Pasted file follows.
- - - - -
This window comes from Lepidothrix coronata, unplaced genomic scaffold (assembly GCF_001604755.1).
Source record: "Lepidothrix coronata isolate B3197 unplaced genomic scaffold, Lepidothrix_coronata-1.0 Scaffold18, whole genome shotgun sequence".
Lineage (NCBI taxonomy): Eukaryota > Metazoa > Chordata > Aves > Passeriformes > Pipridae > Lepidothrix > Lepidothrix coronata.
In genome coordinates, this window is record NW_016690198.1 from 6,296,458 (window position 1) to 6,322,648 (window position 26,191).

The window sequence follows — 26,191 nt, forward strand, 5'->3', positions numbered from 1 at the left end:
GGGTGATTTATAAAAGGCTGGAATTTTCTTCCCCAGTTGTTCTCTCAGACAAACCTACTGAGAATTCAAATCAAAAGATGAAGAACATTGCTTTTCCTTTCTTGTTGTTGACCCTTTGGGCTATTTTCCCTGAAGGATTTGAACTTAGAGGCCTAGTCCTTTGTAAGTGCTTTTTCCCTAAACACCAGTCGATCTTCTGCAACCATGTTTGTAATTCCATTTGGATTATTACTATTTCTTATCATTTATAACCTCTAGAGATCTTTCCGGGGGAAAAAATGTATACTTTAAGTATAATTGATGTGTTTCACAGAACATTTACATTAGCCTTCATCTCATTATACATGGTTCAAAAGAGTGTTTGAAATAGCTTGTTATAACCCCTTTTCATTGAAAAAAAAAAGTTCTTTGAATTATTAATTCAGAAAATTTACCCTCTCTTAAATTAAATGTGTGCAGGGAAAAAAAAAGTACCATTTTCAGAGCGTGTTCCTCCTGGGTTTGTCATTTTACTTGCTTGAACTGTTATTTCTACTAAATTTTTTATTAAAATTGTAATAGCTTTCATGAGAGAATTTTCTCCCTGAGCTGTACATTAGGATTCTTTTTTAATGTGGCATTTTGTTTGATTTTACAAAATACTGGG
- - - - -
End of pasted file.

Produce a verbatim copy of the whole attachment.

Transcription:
This window comes from Lepidothrix coronata, unplaced genomic scaffold (assembly GCF_001604755.1).
Source record: "Lepidothrix coronata isolate B3197 unplaced genomic scaffold, Lepidothrix_coronata-1.0 Scaffold18, whole genome shotgun sequence".
Lineage (NCBI taxonomy): Eukaryota > Metazoa > Chordata > Aves > Passeriformes > Pipridae > Lepidothrix > Lepidothrix coronata.
In genome coordinates, this window is record NW_016690198.1 from 6,296,458 (window position 1) to 6,322,648 (window position 26,191).

The window sequence follows — 26,191 nt, forward strand, 5'->3', positions numbered from 1 at the left end:
GGGTGATTTATAAAAGGCTGGAATTTTCTTCCCCAGTTGTTCTCTCAGACAAACCTACTGAGAATTCAAATCAAAAGATGAAGAACATTGCTTTTCCTTTCTTGTTGTTGACCCTTTGGGCTATTTTCCCTGAAGGATTTGAACTTAGAGGCCTAGTCCTTTGTAAGTGCTTTTTCCCTAAACACCAGTCGATCTTCTGCAACCATGTTTGTAATTCCATTTGGATTATTACTATTTCTTATCATTTATAACCTCTAGAGATCTTTCCGGGGGAAAAAATGTATACTTTAAGTATAATTGATGTGTTTCACAGAACATTTACATTAGCCTTCATCTCATTATACATGGTTCAAAAGAGTGTTTGAAATAGCTTGTTATAACCCCTTTTCATTGAAAAAAAAAAGTTCTTTGAATTATTAATTCAGAAAATTTACCCTCTCTTAAATTAAATGTGTGCAGGGAAAAAAAAAGTACCATTTTCAGAGCGTGTTCCTCCTGGGTTTGTCATTTTACTTGCTTGAACTGTTATTTCTACTAAATTTTTTATTAAAATTGTAATAGCTTTCATGAGAGAATTTTCTCCCTGAGCTGTACATTAGGATTCTTTTTTAATGTGGCATTTTGTTTGATTTTACAAAATACTGGG